Físchlár-News usage study
(March - June)
In January and February, I have drawn a detailed usage study
plan for Físchlár-News system,
and have started a long-term user study based on it.
Most user-oriented evaluations we have
conducted so far (especially on Físchlár-TREC family systems) have focused on
obtaining users' opinion after first introduced to the system and using it for intense 2-3
hours. While this is useful for getting first impression of the system and the interface
efficiency for first-time users (focusing on learnability), systems such as Físchlár-News
are not for such a purpose: the usage scenario of Físchlár-News as
drawn in Alan's RIAO 2004 paper, is long-term, user accessing the system daily, checking
some news stories in the middle of work, and doing some lazy browsing of related news, checking on recommended stories, and
going back to work.
Interruptions and multiple window use will be common way of using such a system (completely
different from the focused, non-interruptable 3 hours in a lab as in TREC interactive experiments).
My study plan is based on accommodating these normal, daily usage of the system in a long-term basis.
I have set a list of questions I want to be answered, and adopted some mixture of
methods available from usability engineering to answer these questions. Questionnaires and indirect observation with
incident diary and interaction logging have become the two major ways of obtaining usage information in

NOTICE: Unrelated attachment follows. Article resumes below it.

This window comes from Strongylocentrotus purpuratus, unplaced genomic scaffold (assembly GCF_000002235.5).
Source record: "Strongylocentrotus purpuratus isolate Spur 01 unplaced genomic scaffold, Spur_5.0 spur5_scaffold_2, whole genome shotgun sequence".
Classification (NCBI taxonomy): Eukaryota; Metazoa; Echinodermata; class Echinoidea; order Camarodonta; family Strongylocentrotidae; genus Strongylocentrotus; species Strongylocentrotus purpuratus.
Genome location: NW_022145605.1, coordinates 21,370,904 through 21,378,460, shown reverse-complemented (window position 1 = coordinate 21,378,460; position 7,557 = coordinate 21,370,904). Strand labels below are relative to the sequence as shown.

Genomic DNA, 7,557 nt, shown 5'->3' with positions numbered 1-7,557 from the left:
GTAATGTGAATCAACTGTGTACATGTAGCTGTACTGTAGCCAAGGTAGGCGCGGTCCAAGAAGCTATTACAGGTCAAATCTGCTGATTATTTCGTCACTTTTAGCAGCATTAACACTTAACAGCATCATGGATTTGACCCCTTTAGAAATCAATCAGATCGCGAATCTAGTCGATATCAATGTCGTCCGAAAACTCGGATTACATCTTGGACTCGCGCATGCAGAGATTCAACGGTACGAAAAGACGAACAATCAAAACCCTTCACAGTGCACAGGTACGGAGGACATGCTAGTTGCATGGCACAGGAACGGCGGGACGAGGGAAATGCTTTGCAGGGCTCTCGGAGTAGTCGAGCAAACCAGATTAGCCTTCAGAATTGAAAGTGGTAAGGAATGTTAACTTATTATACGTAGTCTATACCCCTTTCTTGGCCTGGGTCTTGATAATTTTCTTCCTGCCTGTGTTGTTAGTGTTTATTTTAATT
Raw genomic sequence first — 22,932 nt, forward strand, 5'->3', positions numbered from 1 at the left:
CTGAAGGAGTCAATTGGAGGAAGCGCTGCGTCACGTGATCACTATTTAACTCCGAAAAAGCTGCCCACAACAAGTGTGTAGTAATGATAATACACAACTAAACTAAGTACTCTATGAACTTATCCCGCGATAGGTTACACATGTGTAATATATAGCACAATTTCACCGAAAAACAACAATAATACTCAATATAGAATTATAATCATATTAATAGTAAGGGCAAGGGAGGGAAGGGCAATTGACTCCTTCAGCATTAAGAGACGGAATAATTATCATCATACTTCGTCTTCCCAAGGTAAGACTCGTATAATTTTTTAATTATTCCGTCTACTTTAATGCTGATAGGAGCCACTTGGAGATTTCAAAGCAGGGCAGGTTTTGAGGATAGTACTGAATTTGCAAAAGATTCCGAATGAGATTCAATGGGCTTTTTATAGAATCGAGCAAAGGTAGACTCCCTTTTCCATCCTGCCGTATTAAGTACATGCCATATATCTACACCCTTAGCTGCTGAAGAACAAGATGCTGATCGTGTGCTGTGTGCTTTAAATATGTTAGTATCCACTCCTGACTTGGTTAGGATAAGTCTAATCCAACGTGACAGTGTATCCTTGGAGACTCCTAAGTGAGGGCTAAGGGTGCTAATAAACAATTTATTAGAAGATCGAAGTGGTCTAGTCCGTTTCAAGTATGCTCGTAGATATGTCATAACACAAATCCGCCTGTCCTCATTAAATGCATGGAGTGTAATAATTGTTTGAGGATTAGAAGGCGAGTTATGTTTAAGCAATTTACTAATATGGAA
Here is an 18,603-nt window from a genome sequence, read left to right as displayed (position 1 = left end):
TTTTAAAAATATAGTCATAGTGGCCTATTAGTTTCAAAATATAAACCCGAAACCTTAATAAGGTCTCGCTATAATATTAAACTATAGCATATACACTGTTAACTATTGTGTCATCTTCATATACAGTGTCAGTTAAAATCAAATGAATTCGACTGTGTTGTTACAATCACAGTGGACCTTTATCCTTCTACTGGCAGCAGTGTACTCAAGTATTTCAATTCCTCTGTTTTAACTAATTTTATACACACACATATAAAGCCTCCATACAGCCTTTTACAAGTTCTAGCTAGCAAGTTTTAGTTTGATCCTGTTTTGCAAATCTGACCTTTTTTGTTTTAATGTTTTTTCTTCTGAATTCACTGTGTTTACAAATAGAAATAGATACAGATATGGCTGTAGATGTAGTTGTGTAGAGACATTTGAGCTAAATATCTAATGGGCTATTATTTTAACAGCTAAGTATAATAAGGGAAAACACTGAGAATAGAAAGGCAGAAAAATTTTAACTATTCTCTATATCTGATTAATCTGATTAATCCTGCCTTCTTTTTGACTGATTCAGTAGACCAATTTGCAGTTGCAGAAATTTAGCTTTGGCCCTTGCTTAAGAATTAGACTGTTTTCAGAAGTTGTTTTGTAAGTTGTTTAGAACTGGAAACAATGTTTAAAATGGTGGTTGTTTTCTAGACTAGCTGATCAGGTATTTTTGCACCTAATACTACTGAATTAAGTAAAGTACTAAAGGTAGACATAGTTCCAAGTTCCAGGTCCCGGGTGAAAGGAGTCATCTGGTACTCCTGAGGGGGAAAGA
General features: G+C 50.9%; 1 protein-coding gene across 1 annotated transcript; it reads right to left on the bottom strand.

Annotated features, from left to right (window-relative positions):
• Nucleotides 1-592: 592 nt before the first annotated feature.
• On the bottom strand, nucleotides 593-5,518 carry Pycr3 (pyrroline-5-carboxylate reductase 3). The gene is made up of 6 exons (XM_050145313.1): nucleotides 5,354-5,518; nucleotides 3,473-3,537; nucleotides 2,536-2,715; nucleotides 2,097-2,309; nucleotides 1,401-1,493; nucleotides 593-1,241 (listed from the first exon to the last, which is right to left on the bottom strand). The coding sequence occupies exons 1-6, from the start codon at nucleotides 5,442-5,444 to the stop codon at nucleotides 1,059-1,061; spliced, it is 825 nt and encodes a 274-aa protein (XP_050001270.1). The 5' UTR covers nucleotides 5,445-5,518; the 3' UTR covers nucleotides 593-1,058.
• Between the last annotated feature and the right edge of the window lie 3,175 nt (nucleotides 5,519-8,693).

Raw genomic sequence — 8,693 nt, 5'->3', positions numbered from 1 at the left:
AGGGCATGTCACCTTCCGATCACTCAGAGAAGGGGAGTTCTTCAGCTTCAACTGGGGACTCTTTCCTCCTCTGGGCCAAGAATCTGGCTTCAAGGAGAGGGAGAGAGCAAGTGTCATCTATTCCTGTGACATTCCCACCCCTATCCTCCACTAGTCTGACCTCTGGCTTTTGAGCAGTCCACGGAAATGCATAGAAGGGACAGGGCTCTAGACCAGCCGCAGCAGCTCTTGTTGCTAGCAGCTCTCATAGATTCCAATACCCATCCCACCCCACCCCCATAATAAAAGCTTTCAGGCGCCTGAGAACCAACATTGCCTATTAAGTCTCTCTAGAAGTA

this study. Above diagram shows the period of usage by each participant, shows my busy schedule at the beginning of
April (introducing the system and study to participants)
and beginning of May (debriefing period) this year.
Object- & Event-based video interface design
I did initial sketch and mock-up interface design for L'OEUVRE.
If a design involves improving or refining an existing interface, we don't go through 'conceptual
design' stage, as most of Físchlár interfaces have been the case (except the original
Físchlár-TV interface design in 1999). Designing an interface that allows object- and
event-based interaction is something not available anywhere in the world at the moment. Research in
experimental systems that do object and event detection are in a very infancy stage that the
consideration on its possible front-end seems still far ahead: usually when an underlying technology
becomes more mature (for example shot boundary detection), an interaction based on such a
technology gets some attention and considered properly. My design was based on the assumption that the object and
event detection is already mature - what would be a good interaction mode and style that allows
the user to query and browse in a system where automatically identified objects and events in the
video collection are available? I started by thinking about limiting 'unit representation'
of videos into:
and then suitable visual and interactive representations for these units. My focus was to use
a very effective way of highlighting identified objects and events in video and double representation of
these objects and events for the user to interact with. The idea of a stack of these units being
searched, filtered and manipulated and searched again have been established and an integrated
interface has been sketched. Check the final design (PPT) and
the accompanying design rationale (DOC) (internal only).